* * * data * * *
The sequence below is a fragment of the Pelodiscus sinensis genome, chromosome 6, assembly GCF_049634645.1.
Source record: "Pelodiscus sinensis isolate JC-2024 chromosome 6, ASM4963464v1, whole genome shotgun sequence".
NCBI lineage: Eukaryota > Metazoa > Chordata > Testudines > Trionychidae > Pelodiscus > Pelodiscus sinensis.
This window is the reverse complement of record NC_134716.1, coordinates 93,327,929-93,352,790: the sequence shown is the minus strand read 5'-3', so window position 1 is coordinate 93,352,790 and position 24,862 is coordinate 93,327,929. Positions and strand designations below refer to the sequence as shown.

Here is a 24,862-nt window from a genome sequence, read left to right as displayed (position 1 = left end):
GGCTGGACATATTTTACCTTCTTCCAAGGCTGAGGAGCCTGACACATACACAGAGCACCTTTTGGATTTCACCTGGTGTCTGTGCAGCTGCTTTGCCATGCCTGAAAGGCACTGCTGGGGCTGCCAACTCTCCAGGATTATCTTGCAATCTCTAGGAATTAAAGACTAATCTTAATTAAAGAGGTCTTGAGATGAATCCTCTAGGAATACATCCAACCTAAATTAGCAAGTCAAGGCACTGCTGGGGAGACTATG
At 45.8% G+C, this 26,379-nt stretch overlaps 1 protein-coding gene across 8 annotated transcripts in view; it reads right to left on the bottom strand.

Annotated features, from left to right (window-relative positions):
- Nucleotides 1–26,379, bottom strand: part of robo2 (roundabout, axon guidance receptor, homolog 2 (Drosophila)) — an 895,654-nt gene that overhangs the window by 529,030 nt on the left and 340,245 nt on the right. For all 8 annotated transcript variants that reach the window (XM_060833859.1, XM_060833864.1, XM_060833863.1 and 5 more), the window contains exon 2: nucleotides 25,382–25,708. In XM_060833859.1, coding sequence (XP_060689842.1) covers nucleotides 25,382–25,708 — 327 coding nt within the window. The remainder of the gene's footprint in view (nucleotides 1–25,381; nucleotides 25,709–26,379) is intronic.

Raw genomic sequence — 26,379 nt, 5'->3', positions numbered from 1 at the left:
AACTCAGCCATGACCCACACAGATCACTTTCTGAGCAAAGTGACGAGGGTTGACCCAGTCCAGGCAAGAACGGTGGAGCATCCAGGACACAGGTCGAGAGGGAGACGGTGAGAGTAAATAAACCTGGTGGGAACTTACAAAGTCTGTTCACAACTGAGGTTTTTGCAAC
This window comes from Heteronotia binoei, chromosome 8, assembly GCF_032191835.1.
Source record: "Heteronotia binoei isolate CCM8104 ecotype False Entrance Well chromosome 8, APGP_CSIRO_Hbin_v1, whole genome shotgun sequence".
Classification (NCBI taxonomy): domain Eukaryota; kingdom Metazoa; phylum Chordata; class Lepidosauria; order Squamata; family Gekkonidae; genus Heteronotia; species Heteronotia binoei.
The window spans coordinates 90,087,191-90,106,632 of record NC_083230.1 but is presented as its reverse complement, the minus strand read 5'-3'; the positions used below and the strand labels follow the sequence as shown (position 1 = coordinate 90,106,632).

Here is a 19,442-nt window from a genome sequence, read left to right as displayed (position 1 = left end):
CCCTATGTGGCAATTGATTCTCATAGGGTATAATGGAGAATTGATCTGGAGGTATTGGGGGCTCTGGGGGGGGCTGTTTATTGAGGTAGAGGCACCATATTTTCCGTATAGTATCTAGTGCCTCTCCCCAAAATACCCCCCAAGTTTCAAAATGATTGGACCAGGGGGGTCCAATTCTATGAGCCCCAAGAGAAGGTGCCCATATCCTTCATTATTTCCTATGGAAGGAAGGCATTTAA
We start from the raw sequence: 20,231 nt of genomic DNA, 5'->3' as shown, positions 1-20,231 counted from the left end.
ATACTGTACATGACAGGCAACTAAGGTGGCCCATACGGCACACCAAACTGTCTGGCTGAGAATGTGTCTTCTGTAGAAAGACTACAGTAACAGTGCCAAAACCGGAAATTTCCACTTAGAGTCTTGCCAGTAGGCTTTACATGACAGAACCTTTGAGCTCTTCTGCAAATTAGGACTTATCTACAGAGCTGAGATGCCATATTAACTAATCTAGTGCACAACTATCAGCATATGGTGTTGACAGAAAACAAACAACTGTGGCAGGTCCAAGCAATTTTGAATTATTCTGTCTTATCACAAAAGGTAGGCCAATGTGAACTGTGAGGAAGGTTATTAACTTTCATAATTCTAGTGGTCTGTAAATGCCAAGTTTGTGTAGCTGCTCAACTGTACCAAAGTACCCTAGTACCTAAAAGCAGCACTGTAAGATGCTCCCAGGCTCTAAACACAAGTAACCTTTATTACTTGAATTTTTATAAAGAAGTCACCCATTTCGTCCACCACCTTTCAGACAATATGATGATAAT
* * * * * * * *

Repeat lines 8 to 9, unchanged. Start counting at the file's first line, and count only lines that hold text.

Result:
Annotated features, from left to right (window-relative positions):
- Nucleotides 1–26,379, bottom strand: part of robo2 (roundabout, axon guidance receptor, homolog 2 (Drosophila)) — an 895,654-nt gene that overhangs the window by 529,030 nt on the left and 340,245 nt on the right. For all 8 annotated transcript variants that reach the window (XM_060833859.1, XM_060833864.1, XM_060833863.1 and 5 more), the window contains exon 2: nucleotides 25,382–25,708. In XM_060833859.1, coding sequence (XP_060689842.1) covers nucleotides 25,382–25,708 — 327 coding nt within the window. The remainder of the gene's footprint in view (nucleotides 1–25,381; nucleotides 25,709–26,379) is intronic.